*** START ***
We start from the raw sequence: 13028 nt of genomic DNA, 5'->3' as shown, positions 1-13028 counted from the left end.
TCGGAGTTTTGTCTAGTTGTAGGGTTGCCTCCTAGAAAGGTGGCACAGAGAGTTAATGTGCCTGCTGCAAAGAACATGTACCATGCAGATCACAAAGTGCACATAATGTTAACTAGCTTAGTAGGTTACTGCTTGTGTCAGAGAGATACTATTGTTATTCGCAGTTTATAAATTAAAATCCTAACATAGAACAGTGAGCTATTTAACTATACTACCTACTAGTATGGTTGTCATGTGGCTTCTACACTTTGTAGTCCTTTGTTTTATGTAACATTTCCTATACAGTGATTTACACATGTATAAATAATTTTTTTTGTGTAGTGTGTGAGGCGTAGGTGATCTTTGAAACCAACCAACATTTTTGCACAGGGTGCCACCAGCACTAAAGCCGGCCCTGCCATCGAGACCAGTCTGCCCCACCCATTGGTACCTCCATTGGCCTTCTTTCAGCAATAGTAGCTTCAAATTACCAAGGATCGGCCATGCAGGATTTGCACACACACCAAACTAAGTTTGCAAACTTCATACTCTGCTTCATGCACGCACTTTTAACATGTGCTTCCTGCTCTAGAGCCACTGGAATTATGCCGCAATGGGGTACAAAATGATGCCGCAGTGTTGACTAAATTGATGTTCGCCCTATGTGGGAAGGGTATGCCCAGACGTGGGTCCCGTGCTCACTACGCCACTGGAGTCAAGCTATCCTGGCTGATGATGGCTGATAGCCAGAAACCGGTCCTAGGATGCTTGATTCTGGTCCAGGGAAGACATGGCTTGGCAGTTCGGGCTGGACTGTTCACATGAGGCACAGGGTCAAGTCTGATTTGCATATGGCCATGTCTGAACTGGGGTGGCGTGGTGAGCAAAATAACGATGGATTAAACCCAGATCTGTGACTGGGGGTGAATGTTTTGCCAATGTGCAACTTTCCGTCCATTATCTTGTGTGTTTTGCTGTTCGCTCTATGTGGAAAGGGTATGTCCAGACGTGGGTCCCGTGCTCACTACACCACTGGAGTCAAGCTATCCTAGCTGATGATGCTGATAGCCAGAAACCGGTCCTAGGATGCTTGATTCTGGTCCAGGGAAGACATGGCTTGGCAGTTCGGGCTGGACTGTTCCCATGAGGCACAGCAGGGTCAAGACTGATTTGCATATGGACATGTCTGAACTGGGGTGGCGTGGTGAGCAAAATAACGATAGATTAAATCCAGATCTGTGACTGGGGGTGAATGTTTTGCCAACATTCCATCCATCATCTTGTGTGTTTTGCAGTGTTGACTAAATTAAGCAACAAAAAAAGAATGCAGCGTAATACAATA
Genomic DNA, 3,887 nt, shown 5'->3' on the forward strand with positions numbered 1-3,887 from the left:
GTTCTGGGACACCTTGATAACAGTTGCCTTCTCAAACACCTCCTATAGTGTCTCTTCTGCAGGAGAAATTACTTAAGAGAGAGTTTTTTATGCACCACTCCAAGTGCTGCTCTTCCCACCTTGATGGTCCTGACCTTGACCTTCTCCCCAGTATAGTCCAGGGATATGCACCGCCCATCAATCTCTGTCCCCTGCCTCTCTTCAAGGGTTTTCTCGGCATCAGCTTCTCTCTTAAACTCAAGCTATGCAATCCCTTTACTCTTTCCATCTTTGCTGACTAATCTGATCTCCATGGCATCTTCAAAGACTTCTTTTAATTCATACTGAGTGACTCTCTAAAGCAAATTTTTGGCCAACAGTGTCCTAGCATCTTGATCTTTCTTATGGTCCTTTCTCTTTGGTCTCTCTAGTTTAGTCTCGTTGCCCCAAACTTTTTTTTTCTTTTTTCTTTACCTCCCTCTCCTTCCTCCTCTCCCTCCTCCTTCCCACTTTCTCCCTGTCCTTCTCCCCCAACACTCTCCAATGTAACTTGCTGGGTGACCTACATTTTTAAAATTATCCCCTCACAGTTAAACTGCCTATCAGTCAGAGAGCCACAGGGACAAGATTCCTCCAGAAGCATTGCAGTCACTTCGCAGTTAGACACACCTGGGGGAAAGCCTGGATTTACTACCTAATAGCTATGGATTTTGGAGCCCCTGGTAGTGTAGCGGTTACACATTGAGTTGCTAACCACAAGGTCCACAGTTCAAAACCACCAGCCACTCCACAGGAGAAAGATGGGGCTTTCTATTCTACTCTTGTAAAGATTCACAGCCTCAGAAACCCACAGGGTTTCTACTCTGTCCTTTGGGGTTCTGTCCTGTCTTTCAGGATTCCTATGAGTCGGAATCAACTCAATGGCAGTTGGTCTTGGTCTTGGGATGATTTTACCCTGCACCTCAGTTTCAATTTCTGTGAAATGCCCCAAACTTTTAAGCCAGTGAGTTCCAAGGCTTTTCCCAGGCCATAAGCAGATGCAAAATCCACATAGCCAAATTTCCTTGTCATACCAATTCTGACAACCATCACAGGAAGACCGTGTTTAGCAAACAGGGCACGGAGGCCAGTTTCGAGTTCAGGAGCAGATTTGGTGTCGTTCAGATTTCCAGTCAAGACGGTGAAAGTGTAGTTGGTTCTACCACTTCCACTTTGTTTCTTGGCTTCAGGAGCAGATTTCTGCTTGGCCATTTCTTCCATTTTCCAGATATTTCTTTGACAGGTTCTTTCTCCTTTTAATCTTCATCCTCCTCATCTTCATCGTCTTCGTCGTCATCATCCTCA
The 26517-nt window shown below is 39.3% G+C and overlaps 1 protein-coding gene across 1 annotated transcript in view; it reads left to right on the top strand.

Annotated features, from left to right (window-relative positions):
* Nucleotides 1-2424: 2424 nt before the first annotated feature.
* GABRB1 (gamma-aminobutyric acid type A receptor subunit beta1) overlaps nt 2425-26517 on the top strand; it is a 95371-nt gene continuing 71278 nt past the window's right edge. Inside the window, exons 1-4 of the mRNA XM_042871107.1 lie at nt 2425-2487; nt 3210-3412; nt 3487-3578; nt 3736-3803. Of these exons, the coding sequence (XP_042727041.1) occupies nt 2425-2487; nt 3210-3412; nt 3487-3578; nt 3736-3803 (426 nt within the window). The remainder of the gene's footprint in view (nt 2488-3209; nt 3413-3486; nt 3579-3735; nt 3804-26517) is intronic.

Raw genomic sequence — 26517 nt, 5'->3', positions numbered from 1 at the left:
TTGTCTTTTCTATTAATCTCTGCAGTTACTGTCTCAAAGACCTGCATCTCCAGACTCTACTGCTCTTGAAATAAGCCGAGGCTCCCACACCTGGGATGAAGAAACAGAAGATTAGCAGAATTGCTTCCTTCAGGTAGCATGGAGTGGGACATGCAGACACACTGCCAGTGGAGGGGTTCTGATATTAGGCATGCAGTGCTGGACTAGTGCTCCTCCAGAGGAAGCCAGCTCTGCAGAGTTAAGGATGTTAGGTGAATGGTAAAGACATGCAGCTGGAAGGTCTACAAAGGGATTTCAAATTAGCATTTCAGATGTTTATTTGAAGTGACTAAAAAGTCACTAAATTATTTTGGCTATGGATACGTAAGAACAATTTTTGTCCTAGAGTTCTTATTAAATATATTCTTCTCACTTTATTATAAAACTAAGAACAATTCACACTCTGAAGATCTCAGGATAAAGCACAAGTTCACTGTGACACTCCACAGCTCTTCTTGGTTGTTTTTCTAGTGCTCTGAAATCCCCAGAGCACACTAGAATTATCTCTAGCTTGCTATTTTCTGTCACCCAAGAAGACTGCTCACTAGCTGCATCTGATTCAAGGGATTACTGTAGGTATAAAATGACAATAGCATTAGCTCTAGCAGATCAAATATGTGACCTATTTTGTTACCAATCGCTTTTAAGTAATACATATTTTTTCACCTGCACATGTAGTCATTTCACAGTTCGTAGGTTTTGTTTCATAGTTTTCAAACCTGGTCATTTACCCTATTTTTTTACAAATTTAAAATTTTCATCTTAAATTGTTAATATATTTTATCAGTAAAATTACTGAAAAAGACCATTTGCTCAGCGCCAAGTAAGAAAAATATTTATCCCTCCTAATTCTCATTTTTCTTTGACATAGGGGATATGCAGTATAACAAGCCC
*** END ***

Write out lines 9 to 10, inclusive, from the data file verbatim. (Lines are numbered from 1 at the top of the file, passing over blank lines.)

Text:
Raw genomic sequence — 26517 nt, 5'->3', positions numbered from 1 at the left:
TTGTCTTTTCTATTAATCTCTGCAGTTACTGTCTCAAAGACCTGCATCTCCAGACTCTACTGCTCTTGAAATAAGCCGAGGCTCCCACACCTGGGATGAAGAAACAGAAGATTAGCAGAATTGCTTCCTTCAGGTAGCATGGAGTGGGACATGCAGACACACTGCCAGTGGAGGGGTTCTGATATTAGGCATGCAGTGCTGGACTAGTGCTCCTCCAGAGGAAGCCAGCTCTGCAGAGTTAAGGATGTTAGGTGAATGGTAAAGACATGCAGCTGGAAGGTCTACAAAGGGATTTCAAATTAGCATTTCAGATGTTTATTTGAAGTGACTAAAAAGTCACTAAATTATTTTGGCTATGGATACGTAAGAACAATTTTTGTCCTAGAGTTCTTATTAAATATATTCTTCTCACTTTATTATAAAACTAAGAACAATTCACACTCTGAAGATCTCAGGATAAAGCACAAGTTCACTGTGACACTCCACAGCTCTTCTTGGTTGTTTTTCTAGTGCTCTGAAATCCCCAGAGCACACTAGAATTATCTCTAGCTTGCTATTTTCTGTCACCCAAGAAGACTGCTCACTAGCTGCATCTGATTCAAGGGATTACTGTAGGTATAAAATGACAATAGCATTAGCTCTAGCAGATCAAATATGTGACCTATTTTGTTACCAATCGCTTTTAAGTAATACATATTTTTTCACCTGCACATGTAGTCATTTCACAGTTCGTAGGTTTTGTTTCATAGTTTTCAAACCTGGTCATTTACCCTATTTTTTTACAAATTTAAAATTTTCATCTTAAATTGTTAATATATTTTATCAGTAAAATTACTGAAAAAGACCATTTGCTCAGCGCCAAGTAAGAAAAATATTTATCCCTCCTAATTCTCATTTTTCTTTGACATAGGGGATATGCAGTATAACAAGCCC